Parkcentral ruled that the complaint stated an impermissibly extraterritorial claim despite the presence of a domestic transaction. For even if a transaction occurs in the United States, the features and incidents of the transaction may nevertheless be so foreign that it is not regulated by § 10(b).

This illustrates two points. Morrison’s “domestic transaction” rule operates as a threshold requirement, and as such may be underinclusive. Id. at 220–21 (Leval, J., concurring). Parkcentral nonetheless uses Morrison’s focus on the transaction rather than surrounding circumstances, and flexibly considers whether a claim--in view of the security and the transaction as structured--is still predominantly foreign.

The above principles guide our analysis of Cavello Bay's claims below.


The claims here are based on a private agreement for a private offering between a Bermudan investor (Cavello Bay) and a Bermudan issuer (Spencer Capital). Cavello Bay purchased restricted shares in Spencer Capital in a private offering. The shares reflect only an interest in Spencer Capital, and they are listed on no U.S. exchange and are not otherwise traded in the United States.

Their main link to the United States is the subscription agreement's restriction clause requiring Cavello Bay to register the shares with the SEC (or meet an exemption) should Cavello Bay wish to resell them. While that clause may set up a future invocation of U.S. law, it operates as a mere contractual impediment to resale, conditioning resale on the invocation of U.S. law by a party that has made the purchase in a way that avoids regulation by the United States. Cavello Bay provides no reason to think an SEC registration requirement--contingent and future--triggers some U.S. interest or other interest that the statute is meant to protect (the designation of New York law too is neither here nor there).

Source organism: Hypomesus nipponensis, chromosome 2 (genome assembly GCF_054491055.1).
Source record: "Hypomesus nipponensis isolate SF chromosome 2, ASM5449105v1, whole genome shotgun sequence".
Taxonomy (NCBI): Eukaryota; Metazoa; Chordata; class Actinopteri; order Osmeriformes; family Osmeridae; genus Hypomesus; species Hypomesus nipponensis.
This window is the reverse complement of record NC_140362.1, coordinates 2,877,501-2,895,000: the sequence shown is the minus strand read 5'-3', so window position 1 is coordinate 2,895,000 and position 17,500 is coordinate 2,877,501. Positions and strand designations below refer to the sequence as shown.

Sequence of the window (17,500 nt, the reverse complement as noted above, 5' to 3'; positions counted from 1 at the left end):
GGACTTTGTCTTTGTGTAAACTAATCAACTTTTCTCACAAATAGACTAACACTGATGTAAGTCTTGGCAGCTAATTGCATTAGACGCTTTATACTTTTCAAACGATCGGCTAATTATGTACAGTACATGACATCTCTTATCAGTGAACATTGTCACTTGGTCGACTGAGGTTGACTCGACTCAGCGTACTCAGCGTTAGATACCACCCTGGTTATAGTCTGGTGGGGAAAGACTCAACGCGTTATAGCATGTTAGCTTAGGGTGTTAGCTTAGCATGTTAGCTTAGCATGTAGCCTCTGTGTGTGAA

Cavello Bay seeks access to a domestic forum and judicial resources; but the transaction is structured to avoid the bother and expense (and taxation) of U.S. law. If either of these sophisticated institutional investors had wanted the regulatory hand of U.S. law, they could have bargained for it and structured a U.S. transaction. The transaction implicates only the interests of two foreign companies and Bermuda. Although Spencer Capital allegedly solicited some U.S. investors, that means no more than that someone (else) might have an appropriately domestic claim.

Providing a domestic forum ought to enhance confidence in U.S. securities markets or protect U.S. investors. See Superintendent of Ins. of N. Y. v. Bankers Life & Cas. Co., 404 U.S. 6, 12, 92 S.Ct. 165, 30 L.Ed.2d 128 (1971); see also S.E.C. v. Zandford, 535 U.S. 813, 819, 122 S.Ct. 1899, 153 L.Ed.2d 1 (2002); Parkcentral, 763 F.3d at 209. Here, it would do neither.

* * *